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he returned home, he was surprised at seeing a bag of dollars on the table, which, upon opening, he discovered to contain a letter, in the following words :
“ MASSA THORNTON,—The black free man, once a slave, send you the money for the horse which he took away when he fled from your whip. Cato he no thief, he honest mansend two hundred dollars, horse not worth so much. Hopes Massa well, and Cato forgive him for all dat flogging.
Cato had been baptized, and he had taken the name of Freeman-a very good name indeed for one in his circumstances—but this letter did not soften the heart of his cruel master, who said upon reading the epistle,—“Yes, this is all very fine; but Master Cato cost me seven-hundred-and-fifty dollars, and as he stole away from me his flesh, blood, and sinews, he stole seven-hundred-and-fifty dollars in live meat, and I'll have seven-hundred-and-fifty dollars' worth out of him, or I will have seven-hundred-and-fifty bullets in him.”
So, after settling his estate a bit, whipping three or four women and twice as many men, he took his double-barrelled rifle, and transporting himself over the boundary line, he soon found himself close to the old quarters of Cato, who was now a merry-hearted thriving man in a little half-black, halfwhite village, on the British side. The planter crept about for several days, in the hope of coming upon the path of Cato, but without a single chance. At last, growing desperate, he drew nearer and nearer to the little village, and stationing himself on the skirts of a wood and behind a huge mass of rock, he thence watched, as a cat would watch a mouse, for
the appearance of his former slave within shot. At last he saw several blacks among their goats at the outskirts of the village, and, among the rest, Cato. He fired, but instead of hitting Cato, he struck a poor black girl and broke her leg. He again fired, and the ball grazed the curly wool of Cato's head; and the blacks seeing themselves thus menaced by some one in the bush, set up a great shout, while Cato, who imagined that the bullet was meant for him, snatched up a gun from the door of his hut, and boldly went forth against his unseen enemy.
As he advanced, Thornton loaded both his barrels, and concealing himself a little way from the spot which he had formerly fired from, waited till Cato came so close to him that he could not miss hitting him. But, just as his finger was about to press the trigger, a huge brown bear leaped out from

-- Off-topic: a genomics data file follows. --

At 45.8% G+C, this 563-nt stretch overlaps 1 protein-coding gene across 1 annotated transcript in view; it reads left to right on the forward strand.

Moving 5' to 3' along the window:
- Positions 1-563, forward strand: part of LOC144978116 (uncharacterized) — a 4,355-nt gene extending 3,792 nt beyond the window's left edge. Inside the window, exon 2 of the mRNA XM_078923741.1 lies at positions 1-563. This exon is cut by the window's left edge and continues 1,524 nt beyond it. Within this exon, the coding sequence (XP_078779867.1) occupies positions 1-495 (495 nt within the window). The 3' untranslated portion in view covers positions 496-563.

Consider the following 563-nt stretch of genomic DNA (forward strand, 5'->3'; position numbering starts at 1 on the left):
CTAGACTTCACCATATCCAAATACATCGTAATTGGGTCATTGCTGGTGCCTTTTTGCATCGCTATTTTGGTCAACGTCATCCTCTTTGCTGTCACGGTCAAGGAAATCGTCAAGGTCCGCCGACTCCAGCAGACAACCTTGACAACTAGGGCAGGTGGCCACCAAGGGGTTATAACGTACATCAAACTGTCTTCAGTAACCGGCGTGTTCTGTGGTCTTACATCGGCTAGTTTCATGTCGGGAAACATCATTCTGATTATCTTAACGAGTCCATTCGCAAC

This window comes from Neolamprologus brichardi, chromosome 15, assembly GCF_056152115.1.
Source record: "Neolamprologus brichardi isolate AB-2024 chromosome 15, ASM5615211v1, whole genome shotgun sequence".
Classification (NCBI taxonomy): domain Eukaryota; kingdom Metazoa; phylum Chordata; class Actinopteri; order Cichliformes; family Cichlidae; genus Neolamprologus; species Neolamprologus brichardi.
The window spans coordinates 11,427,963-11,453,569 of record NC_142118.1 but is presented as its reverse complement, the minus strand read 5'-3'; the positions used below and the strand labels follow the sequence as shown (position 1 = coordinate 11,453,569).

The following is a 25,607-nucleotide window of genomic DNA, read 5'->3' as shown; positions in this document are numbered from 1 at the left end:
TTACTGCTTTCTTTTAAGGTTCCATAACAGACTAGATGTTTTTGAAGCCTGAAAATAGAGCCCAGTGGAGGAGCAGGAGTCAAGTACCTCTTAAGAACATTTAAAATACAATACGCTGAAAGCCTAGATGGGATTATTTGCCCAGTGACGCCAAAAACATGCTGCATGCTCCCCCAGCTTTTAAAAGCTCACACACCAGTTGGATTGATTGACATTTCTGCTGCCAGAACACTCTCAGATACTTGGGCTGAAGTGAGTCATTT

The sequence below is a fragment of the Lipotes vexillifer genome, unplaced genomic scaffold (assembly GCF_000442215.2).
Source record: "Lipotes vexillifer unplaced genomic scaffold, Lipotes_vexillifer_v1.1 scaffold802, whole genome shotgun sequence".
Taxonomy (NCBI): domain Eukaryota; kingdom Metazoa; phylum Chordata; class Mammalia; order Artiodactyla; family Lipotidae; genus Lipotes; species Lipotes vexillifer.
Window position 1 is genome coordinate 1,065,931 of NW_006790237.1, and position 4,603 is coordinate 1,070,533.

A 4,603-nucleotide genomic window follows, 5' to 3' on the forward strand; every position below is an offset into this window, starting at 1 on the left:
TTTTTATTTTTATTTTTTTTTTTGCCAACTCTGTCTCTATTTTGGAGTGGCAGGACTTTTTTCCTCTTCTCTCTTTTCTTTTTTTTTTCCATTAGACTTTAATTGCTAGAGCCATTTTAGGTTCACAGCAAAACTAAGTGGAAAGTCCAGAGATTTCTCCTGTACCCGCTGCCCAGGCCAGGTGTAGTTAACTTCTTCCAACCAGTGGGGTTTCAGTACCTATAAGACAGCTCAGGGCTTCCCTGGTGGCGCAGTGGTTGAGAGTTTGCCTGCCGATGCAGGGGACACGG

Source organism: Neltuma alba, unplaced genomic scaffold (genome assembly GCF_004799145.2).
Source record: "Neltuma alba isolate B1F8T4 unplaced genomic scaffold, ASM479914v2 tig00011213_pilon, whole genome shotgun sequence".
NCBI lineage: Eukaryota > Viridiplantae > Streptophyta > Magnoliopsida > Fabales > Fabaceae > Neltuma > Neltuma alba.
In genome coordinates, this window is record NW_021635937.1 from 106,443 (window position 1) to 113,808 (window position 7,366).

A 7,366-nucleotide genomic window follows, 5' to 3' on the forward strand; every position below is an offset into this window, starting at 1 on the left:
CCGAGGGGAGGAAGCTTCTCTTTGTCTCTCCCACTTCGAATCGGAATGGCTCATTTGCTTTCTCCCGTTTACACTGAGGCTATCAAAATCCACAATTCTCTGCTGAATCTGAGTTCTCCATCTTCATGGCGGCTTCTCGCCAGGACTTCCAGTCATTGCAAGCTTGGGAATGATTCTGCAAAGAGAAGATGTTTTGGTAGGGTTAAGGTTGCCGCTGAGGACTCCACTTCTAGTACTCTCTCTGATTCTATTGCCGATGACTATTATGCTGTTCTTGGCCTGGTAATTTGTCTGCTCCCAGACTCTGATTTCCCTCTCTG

, the wood, and pounced upon Thornton's shoulder, and with the impetus of his spring forced him down the rocky bank, and tumbling him over two or three times, laid hold of his neck by his teeth, and prepared to give him what is called the bear's death-hug. Cato in a moment distinguished his old master and enemy, and conviction, swifter than a flash of light, told him his life had been aimed at; but resolving to return good
: for evil, he levelled his gun and shot the bear through the head, and then ran and staunched the blood which flowed from his enemy's head, and gave him a sip out of his brandy bottle to revive his fainting spirits.—“Ah, Massy, Massy! why you kill poor Cato ?-him no kill you—he make you well. God keep you from commit murder! Cato lub you, so he not harm you. Come Massy, lub Cato-Cato lub you."
” Thornton was so struck with this generous behaviour, that
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he lost at once all his revengeful feelings, and clasping the poor black in his arms, said—“Forgive me, Cato! Pray for
“Let us pray together,” said Cato. So both knelt down on their knees, and prayed to God for each other; and Thornton in the end was Cato's best friend, and at no great distance of time made all his slaves free.
Such is a very short story of returning good for evil, and well worthy of imitation by all Peter Parley's young friends, whether boys or girls.